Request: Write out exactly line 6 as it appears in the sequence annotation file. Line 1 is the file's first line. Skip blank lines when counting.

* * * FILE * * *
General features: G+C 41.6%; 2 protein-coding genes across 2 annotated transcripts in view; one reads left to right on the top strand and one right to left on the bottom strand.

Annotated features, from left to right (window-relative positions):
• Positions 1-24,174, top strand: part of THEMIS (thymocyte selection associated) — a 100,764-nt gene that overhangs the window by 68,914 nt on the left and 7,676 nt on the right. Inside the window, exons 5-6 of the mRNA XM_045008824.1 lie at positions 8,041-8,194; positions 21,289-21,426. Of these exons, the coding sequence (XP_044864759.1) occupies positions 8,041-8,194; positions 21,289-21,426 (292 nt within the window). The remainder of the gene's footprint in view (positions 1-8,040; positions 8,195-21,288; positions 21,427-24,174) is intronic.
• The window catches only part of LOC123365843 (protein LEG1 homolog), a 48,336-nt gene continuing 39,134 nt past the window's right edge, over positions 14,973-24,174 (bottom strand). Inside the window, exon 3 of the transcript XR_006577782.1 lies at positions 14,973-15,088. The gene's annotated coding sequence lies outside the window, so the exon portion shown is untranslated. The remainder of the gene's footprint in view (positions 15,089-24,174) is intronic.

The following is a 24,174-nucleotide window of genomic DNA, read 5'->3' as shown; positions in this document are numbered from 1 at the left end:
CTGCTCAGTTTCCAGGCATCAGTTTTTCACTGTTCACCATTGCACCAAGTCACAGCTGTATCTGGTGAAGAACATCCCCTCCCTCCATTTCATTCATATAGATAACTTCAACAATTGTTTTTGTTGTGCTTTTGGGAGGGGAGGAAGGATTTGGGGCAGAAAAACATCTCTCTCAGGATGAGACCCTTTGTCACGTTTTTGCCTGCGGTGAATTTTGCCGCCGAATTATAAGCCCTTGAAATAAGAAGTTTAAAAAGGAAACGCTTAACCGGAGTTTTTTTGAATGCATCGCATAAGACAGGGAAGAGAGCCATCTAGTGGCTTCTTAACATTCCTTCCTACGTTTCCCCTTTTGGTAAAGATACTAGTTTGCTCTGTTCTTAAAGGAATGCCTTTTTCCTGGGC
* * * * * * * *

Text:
CTGCTCAGTTTCCAGGCATCAGTTTTTCACTGTTCACCATTGCACCAAGTCACAGCTGTATCTGGTGAAGAACATCCCCTCCCTCCATTTCATTCATATAGATAACTTCAACAATTGTTTTTGTTGTGCTTTTGGGAGGGGAGGAAGGATTTGGGGCAGAAAAACATCTCTCTCAGGATGAGACCCTTTGTCACGTTTTTGCCTGCGGTGAATTTTGCCGCCGAATTATAAGCCCTTGAAATAAGAAGTTTAAAAAGGAAACGCTTAACCGGAGTTTTTTTGAATGCATCGCATAAGACAGGGAAGAGAGCCATCTAGTGGCTTCTTAACATTCCTTCCTACGTTTCCCCTTTTGGTAAAGATACTAGTTTGCTCTGTTCTTAAAGGAATGCCTTTTTCCTGGGC